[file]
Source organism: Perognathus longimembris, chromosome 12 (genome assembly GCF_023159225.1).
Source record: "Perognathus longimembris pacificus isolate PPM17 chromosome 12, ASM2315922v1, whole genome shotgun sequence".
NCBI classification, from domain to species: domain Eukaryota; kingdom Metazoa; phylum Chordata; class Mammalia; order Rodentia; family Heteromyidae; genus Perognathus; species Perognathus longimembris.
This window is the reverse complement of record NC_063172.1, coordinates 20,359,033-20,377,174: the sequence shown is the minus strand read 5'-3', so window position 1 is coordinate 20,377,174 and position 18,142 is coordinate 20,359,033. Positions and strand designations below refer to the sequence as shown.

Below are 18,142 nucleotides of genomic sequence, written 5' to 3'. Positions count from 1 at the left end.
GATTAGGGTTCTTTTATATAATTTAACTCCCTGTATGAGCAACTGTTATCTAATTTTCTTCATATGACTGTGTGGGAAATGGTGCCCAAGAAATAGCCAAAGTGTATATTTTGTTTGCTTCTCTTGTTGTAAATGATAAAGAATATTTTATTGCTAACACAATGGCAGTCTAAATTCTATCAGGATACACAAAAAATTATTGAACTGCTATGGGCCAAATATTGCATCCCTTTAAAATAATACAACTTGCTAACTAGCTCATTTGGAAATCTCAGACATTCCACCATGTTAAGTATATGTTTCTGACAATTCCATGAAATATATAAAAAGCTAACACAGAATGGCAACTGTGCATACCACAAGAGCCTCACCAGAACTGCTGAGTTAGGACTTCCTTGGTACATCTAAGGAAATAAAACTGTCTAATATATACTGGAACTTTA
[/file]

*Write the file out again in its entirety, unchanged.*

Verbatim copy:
Source organism: Perognathus longimembris, chromosome 12 (genome assembly GCF_023159225.1).
Source record: "Perognathus longimembris pacificus isolate PPM17 chromosome 12, ASM2315922v1, whole genome shotgun sequence".
NCBI classification, from domain to species: domain Eukaryota; kingdom Metazoa; phylum Chordata; class Mammalia; order Rodentia; family Heteromyidae; genus Perognathus; species Perognathus longimembris.
This window is the reverse complement of record NC_063172.1, coordinates 20,359,033-20,377,174: the sequence shown is the minus strand read 5'-3', so window position 1 is coordinate 20,377,174 and position 18,142 is coordinate 20,359,033. Positions and strand designations below refer to the sequence as shown.

Below are 18,142 nucleotides of genomic sequence, written 5' to 3'. Positions count from 1 at the left end.
GATTAGGGTTCTTTTATATAATTTAACTCCCTGTATGAGCAACTGTTATCTAATTTTCTTCATATGACTGTGTGGGAAATGGTGCCCAAGAAATAGCCAAAGTGTATATTTTGTTTGCTTCTCTTGTTGTAAATGATAAAGAATATTTTATTGCTAACACAATGGCAGTCTAAATTCTATCAGGATACACAAAAAATTATTGAACTGCTATGGGCCAAATATTGCATCCCTTTAAAATAATACAACTTGCTAACTAGCTCATTTGGAAATCTCAGACATTCCACCATGTTAAGTATATGTTTCTGACAATTCCATGAAATATATAAAAAGCTAACACAGAATGGCAACTGTGCATACCACAAGAGCCTCACCAGAACTGCTGAGTTAGGACTTCCTTGGTACATCTAAGGAAATAAAACTGTCTAATATATACTGGAACTTTA